Back office capabilities are today at a primitive level, except in the dozen odd large brokerages. The small ones survive on outsourced bullock cart systems, which are created by bucket shops. This needs investment of a large order. The other related issue is one of extension in working hours. This is unavoidable and the solution is to either have two shifts. Merely paying people higher, will not resolve the issue of fatigue. If systems are robust, why does the back-office have to come in two hours early? Also, if trading halts at 330 pm., ideally the back office should be able to wind down in an hour. Unfortunately, here the stock exchanges are the culprit. The day end prices are not frozen till 6 30 pm! I have seen mutual fund back offices waiting only to get that number. In today’s computerized world, why can not the closing prices be frozen by 345 pm? If this is done, then the back office can shut down by 5 pm or so, which is acceptable even if they have to start at 8 am. I have seen operations in Malaysia, in 1990’s, where the markets would start at 8 am and close at 2 pm. Even there, the staff would vacate the office by 5 pm. There is also some work which starts later and continues beyond the scheduled close. Surely, a shift system can handle this.

ii) Banking issues

This is another primitive area. Brokerages have clients who live on credit. Margins are not paid and the broker has to wait two days to get a cheque which again takes another two days to get cleared. This goes back to my argument about the low financial entry barrier. The other thing is that the brokers have hit themselves in the face with their price wars. Brokerages of one paise etc are going round. If they make the minimum brokerage to, say, Rs.100/- per trade or 0.50% in respect of cash business, their viability would be better. In F&O, they trade for their clients without taking margins. Why? I have seen large foreign banks trade in F&O and not pay margins. Brokers would take this business if they could arrange finance. Suppose the exchanges make it unlawful (with severe penalties), then this need would not arise. Giving credit to a speculator is like giving champagne to an inebriated person. The crux of the problem is that giving financial accommodation to clients has become a way of getting more business. One fine day, one client defaults and the entire month’s commission income gets wiped out.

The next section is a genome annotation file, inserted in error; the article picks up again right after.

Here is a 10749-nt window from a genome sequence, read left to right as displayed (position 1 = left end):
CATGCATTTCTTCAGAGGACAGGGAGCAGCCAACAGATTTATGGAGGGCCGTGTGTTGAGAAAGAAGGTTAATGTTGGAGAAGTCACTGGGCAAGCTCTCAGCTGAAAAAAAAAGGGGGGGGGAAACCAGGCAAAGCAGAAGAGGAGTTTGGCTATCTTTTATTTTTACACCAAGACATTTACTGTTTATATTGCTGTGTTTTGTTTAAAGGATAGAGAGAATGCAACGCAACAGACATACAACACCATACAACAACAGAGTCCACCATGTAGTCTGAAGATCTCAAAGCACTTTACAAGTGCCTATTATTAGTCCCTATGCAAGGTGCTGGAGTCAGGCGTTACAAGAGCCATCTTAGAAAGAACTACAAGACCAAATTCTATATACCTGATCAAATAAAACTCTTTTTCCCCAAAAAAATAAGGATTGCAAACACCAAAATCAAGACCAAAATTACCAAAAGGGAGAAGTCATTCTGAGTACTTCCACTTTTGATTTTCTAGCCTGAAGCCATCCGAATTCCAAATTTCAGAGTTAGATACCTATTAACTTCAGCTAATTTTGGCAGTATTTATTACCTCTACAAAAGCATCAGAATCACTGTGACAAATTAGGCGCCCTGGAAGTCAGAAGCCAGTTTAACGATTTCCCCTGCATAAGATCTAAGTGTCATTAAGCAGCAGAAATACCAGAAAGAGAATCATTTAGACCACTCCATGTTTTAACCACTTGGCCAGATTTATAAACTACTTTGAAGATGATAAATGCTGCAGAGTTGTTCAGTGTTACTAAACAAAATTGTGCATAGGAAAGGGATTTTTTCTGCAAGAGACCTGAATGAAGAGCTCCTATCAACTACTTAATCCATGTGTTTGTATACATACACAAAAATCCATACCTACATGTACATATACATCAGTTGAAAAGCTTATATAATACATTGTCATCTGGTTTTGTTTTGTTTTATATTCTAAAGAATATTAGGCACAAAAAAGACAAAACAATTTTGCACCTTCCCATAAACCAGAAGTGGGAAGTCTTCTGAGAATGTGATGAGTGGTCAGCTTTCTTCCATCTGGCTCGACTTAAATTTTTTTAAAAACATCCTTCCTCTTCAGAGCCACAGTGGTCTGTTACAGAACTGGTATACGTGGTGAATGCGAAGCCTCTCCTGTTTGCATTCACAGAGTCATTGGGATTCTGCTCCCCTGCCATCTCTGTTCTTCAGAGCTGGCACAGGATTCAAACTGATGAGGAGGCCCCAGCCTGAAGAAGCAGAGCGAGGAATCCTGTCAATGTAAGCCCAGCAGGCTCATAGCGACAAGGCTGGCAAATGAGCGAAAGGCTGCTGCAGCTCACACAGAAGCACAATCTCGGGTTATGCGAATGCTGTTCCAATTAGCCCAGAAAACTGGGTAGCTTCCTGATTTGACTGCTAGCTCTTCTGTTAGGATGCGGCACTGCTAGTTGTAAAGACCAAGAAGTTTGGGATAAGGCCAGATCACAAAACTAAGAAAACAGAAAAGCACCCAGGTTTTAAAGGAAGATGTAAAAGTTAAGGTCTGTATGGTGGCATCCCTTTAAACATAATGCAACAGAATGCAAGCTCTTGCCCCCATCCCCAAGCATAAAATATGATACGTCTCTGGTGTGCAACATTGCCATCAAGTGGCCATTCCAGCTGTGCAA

iii) Commuting etc

Assuming that the most affected city is Mumbai, I actually see this move to start early, as a positive. Coming to work at 8 or 830 am means ducking the peak hour traffic and if you can close down by 5 pm, your quality of life will surely be better. Let the exchanges put their house in terms of giving their feeds to the brokers by 4 pm and this is a workable proposition. In the old days, the stock markets would open at 11 am. Only when the NSE came in, did the timings move up. Surely, the two exchanges have started a war of one-upmanship without any tangible benefit. If they expect arbitrageurs to generate more trading volumes they are on the right track. Investors and traders are not going to increase their trades. And my heart goes out to the army of arbitrageurs and the quant traders, who sit at their desks without a break. It is essential that the exchanges think about a lunch break, like is the practice in Japan and some Eastern Markets.

iv) Banking

India has lazy banking. Most banks have very relaxed banking hours. With everything getting technology driven, it is high time banking became a round the clock activity. We do not need physical banks to remain open to help the brokers or investors to trade. Maybe the nationalized banks can never get there, but all one needs is a few branches to do this.

v) Profiteering and the exchanges


And finally, BSE vs NSE. The BSE is a crony club that has robbed every customer blind, in the past. Only after the NSE stepped in, did the system stop the theft by the brokers. As regards NSE, one hopes it does not get complacent. Neither exchange should be run on a ‘for profit’ basis. Unfortunately, by selling stakes at ridiculous valuations, the exchanges have clearly indicated that they are out to screw the investors. If they have to satisfy investors, then they will only think of ways to increase revenue. That should NOT be the role of a stock exchange.

4 comments:

Rupa Bose said...

This is a great article... it should be published somewhere besides your blog.

Rupa Bose said...

In fact, with your permission, I'm going to download it and save it in case I update my book.

Anonymous said...

Keep at it Bala. India's finance blogs are absolutely dismal. It's great to see a veteran write in a reader-friendly style, about important topics. Looking forward to your posts in the future. And I agree with Rupa - this should be printed somewhere in a larger forum. I'd say use your energies (which have only increased since you retired) for writing. Appearances on television are meaningless given that the channels have their own agenda and rarely let you speak at length.

An Old Fan.